Lockdown Critics Have Some Valid Points
New York is the densest city in the country, and density is a crucial factor in spreading the virus. Yet cities and states that are far less dense have imposed the same restrictions as New York State. Idaho has a stay-at-home order; it has had 172 hospitalizations and 58 deaths as of Tuesday.(1)Kansas: 504 hospitalizations and 124 deaths. Maine: 163 hospitalizations and 51 deaths. Meanwhile, Governor Asa Hutchinson of Arkansas never instituted a shelter-at-home order — yet the state has only 104 current hospitalizations and 52 deaths. Which suggests an obvious question: Does it make sense for these less dense places to be imposing the same restrictions as New York?
Focus on the elderly. “Every piece of evidence we have suggests that the virus is mild for most people but can be devastating for those who are frail and vulnerable,” Ioannidis told me. That primarily means people with significant underlying conditions and the elderly.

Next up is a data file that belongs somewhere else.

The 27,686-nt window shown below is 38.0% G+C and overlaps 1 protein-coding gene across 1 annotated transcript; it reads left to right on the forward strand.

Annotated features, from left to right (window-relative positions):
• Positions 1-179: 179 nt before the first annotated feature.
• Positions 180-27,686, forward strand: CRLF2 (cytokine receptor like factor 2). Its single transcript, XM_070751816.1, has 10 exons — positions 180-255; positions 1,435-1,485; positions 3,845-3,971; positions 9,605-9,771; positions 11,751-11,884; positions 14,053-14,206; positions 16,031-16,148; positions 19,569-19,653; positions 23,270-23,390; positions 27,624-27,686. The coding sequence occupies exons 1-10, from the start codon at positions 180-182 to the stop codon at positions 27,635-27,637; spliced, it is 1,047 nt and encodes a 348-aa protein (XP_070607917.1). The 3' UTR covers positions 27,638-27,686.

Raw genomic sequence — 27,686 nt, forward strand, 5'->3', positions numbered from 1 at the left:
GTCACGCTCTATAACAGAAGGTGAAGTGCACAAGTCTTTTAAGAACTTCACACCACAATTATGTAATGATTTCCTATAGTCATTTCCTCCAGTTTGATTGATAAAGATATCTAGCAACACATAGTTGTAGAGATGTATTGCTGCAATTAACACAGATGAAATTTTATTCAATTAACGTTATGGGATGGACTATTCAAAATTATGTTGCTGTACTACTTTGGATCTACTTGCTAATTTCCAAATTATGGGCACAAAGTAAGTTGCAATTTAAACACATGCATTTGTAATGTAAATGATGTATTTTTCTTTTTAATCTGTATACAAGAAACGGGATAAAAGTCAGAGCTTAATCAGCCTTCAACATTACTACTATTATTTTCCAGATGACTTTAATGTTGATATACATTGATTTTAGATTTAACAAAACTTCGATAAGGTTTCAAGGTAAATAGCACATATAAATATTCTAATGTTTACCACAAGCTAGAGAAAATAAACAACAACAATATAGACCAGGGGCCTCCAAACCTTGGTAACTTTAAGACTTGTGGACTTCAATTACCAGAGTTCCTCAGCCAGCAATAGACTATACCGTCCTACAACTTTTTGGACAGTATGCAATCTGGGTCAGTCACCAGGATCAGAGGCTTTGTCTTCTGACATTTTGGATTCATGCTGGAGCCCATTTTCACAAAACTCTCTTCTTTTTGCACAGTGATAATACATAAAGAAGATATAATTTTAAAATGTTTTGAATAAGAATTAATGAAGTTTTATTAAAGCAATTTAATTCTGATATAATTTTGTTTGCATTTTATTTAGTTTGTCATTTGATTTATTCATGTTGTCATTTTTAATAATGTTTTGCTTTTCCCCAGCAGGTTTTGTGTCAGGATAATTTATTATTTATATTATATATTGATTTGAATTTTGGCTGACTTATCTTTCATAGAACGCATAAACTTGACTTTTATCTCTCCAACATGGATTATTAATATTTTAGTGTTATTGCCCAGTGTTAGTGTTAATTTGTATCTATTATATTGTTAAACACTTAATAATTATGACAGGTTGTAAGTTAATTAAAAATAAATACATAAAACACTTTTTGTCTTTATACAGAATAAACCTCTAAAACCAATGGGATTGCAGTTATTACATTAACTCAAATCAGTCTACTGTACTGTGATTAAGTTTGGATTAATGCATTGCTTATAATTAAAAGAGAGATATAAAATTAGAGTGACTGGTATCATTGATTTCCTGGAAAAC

….It’s been said that lockdown critics are willing to sacrifice the elderly to more quickly develop herd immunity and defeat the virus. But the ones I’ve spoken to say just the opposite: that what the states need to do is put money and effort towards protecting the elderly and vulnerable — and keeping them as far away from the virus as possible. That may be a tall order given the way society depends on facilities to care for the elderly. But it’s not impossible.
How much damage are we overlooking in our single-minded focus on the coronavirus? When you get right down to it, this is the big question. The enormous damage being done to the economy because of the lockdowns is a given. Let’s consider some of the other problems that have emerged.
For instance, the New York Post posted an article on Monday by Daniel G. Murphy, an emergency room doctor in the Bronx. He wrote that since the coronavirus struck, people without Covid-19 were avoiding the emergency room. He added:
A large share of those staying home surely have emergency medical and surgical conditions not related to the novel coronavirus. The growing numbers dying at home during this crisis must include fatal myocardial infarctions, asthma exacerbations, bacterial infections and strokes.